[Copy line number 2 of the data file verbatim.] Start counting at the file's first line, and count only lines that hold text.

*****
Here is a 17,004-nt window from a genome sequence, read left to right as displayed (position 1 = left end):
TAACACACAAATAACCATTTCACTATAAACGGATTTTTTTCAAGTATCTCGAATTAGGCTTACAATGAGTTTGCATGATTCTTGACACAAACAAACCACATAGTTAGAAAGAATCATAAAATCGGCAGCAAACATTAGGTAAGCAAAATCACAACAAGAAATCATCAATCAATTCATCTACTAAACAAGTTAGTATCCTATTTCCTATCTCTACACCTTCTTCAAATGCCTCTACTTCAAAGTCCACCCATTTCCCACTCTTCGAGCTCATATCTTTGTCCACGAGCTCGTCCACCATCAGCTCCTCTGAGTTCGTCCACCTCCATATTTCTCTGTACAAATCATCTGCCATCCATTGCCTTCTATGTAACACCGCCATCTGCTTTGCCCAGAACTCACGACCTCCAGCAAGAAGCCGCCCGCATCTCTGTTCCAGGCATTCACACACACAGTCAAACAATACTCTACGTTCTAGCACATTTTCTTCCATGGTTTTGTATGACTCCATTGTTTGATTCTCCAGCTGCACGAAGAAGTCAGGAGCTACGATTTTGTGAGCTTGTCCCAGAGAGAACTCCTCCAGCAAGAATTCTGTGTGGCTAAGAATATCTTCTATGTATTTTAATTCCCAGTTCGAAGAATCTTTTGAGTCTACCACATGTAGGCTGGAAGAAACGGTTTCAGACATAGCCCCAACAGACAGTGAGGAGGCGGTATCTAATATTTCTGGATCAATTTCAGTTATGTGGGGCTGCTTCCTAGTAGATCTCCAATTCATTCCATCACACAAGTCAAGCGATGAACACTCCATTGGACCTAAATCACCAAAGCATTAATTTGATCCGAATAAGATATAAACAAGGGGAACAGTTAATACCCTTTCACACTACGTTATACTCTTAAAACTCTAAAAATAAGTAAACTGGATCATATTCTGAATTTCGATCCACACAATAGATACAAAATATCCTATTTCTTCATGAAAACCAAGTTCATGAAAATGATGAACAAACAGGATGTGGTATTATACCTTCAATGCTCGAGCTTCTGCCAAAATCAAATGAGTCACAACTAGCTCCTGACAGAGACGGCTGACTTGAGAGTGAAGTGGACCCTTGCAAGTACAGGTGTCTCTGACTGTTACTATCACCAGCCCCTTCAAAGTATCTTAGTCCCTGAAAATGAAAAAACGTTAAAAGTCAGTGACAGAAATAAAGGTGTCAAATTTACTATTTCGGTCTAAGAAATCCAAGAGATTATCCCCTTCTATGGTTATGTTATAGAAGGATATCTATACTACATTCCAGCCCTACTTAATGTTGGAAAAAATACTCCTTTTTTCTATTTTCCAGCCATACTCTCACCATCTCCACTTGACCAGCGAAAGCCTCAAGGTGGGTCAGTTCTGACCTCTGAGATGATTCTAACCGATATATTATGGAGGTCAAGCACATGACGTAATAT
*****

TAACACACAAATAACCATTTCACTATAAACGGATTTTTTTCAAGTATCTCGAATTAGGCTTACAATGAGTTTGCATGATTCTTGACACAAACAAACCACATAGTTAGAAAGAATCATAAAATCGGCAGCAAACATTAGGTAAGCAAAATCACAACAAGAAATCATCAATCAATTCATCTACTAAACAAGTTAGTATCCTATTTCCTATCTCTACACCTTCTTCAAATGCCTCTACTTCAAAGTCCACCCATTTCCCACTCTTCGAGCTCATATCTTTGTCCACGAGCTCGTCCACCATCAGCTCCTCTGAGTTCGTCCACCTCCATATTTCTCTGTACAAATCATCTGCCATCCATTGCCTTCTATGTAACACCGCCATCTGCTTTGCCCAGAACTCACGACCTCCAGCAAGAAGCCGCCCGCATCTCTGTTCCAGGCATTCACACACACAGTCAAACAATACTCTACGTTCTAGCACATTTTCTTCCATGGTTTTGTATGACTCCATTGTTTGATTCTCCAGCTGCACGAAGAAGTCAGGAGCTACGATTTTGTGAGCTTGTCCCAGAGAGAACTCCTCCAGCAAGAATTCTGTGTGGCTAAGAATATCTTCTATGTATTTTAATTCCCAGTTCGAAGAATCTTTTGAGTCTACCACATGTAGGCTGGAAGAAACGGTTTCAGACATAGCCCCAACAGACAGTGAGGAGGCGGTATCTAATATTTCTGGATCAATTTCAGTTATGTGGGGCTGCTTCCTAGTAGATCTCCAATTCATTCCATCACACAAGTCAAGCGATGAACACTCCATTGGACCTAAATCACCAAAGCATTAATTTGATCCGAATAAGATATAAACAAGGGGAACAGTTAATACCCTTTCACACTACGTTATACTCTTAAAACTCTAAAAATAAGTAAACTGGATCATATTCTGAATTTCGATCCACACAATAGATACAAAATATCCTATTTCTTCATGAAAACCAAGTTCATGAAAATGATGAACAAACAGGATGTGGTATTATACCTTCAATGCTCGAGCTTCTGCCAAAATCAAATGAGTCACAACTAGCTCCTGACAGAGACGGCTGACTTGAGAGTGAAGTGGACCCTTGCAAGTACAGGTGTCTCTGACTGTTACTATCACCAGCCCCTTCAAAGTATCTTAGTCCCTGAAAATGAAAAAACGTTAAAAGTCAGTGACAGAAATAAAGGTGTCAAATTTACTATTTCGGTCTAAGAAATCCAAGAGATTATCCCCTTCTATGGTTATGTTATAGAAGGATATCTATACTACATTCCAGCCCTACTTAATGTTGGAAAAAATACTCCTTTTTTCTATTTTCCAGCCATACTCTCACCATCTCCACTTGACCAGCGAAAGCCTCAAGGTGGGTCAGTTCTGACCTCTGAGATGATTCTAACCGATATATTATGGAGGTCAAGCACATGACGTAATAT